Health And Wellness

10 Surprising Facts About Birth Control (That You Probably Never Knew)

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contemplative woman holding birth control pills

The topic of birth control has taken progressive strides over the last few years, and its transparency helped make reproductive education and products more accessible. Yet the fight for reproductive freedom is far from over — in the U.S alone, states like Texas and Florida recently passed appalling laws banning abortions. 

Now more than ever, informed conversations about contraceptives and reproductive health are extremely important. There are countless facts about birth control that still aren't widely known by users.

However, women like Elizabeth Ruzzo, who received her PhD from Duke University in human genetics and genomics, are leading the charge toward change. 

Ruzzo is the founder and CEO of adyn, which is a medical company that strives to make the birth control experience easier by ensuring inclusiveness and patient-centricity. 

"Because most clinical research is based on single-sex studies of males, women, on the whole, are disproportionately affected. Implicit bias in healthcare is real and well-documented," says Ruzzo. "Medical gaslighting is an unfortunate reality which disproportionately impacts BIPOC, LGBTQ, and women, and has real & measurable consequences that can result in life-threatening scenarios—the most blatant being maternal mortality rates in non-Hispanic black women and American Indian/Alaska Native women."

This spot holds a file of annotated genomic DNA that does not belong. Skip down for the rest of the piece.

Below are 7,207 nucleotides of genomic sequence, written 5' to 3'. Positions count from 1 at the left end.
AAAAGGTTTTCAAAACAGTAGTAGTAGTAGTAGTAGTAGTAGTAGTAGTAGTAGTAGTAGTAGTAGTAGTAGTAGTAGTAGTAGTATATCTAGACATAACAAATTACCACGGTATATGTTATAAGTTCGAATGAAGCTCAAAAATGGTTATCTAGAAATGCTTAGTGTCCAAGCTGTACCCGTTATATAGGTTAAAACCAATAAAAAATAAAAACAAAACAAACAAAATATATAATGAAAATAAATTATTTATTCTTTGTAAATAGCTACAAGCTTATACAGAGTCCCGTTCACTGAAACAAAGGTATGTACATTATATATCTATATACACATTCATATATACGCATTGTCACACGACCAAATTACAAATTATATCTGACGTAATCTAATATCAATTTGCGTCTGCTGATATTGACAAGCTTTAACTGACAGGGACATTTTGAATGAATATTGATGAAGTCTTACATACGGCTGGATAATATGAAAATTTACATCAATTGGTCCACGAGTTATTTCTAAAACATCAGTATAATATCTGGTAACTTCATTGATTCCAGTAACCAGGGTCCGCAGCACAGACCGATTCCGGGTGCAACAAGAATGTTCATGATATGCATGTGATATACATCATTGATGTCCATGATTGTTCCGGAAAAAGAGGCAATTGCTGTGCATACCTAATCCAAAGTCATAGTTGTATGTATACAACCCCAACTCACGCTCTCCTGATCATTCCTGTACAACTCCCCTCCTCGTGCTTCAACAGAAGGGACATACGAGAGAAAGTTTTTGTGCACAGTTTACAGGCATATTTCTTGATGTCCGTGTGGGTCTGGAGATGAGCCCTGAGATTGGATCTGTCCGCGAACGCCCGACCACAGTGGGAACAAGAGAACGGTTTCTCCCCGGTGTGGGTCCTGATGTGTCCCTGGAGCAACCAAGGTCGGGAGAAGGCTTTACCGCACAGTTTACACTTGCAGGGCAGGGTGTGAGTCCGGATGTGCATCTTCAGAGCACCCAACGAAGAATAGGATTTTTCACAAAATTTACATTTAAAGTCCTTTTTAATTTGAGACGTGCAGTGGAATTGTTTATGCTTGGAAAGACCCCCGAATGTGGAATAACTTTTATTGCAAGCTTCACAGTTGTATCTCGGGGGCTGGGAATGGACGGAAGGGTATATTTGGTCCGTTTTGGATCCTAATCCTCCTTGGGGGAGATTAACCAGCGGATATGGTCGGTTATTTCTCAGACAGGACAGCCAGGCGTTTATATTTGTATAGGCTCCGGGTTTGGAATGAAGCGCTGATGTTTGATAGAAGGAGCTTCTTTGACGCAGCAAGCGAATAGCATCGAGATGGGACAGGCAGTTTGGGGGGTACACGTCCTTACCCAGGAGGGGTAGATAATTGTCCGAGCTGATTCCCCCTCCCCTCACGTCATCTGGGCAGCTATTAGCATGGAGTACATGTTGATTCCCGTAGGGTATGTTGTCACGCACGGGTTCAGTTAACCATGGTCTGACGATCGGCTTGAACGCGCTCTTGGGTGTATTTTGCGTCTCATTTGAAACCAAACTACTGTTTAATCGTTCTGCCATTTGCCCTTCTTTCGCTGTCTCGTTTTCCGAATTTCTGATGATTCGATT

Here are 10 interesting (and surprising!) facts about birth control: 

RELATED: Are Women Really More At Risk Taking Birth Control Than The Johnson & Johnson Vaccine?

1. No IUD has been designed by a woman (yet). 

While female ob-gyns are now the majority, the gynecology field was historically dominated by men. Even as recently as 1970, only 7% of women were gynecologists. And while women have contributed to its creation, IUDs have historically been designed by men. 

"The unfortunate fact is that our scientific knowledge of women and people of non-European descent is insufficient," says Ruzzo. "Women weren’t required to be included in clinical trials in the US until 1993, which led to less research around women’s health as well as less knowledge about how women experience diseases and conditions that impact everybody."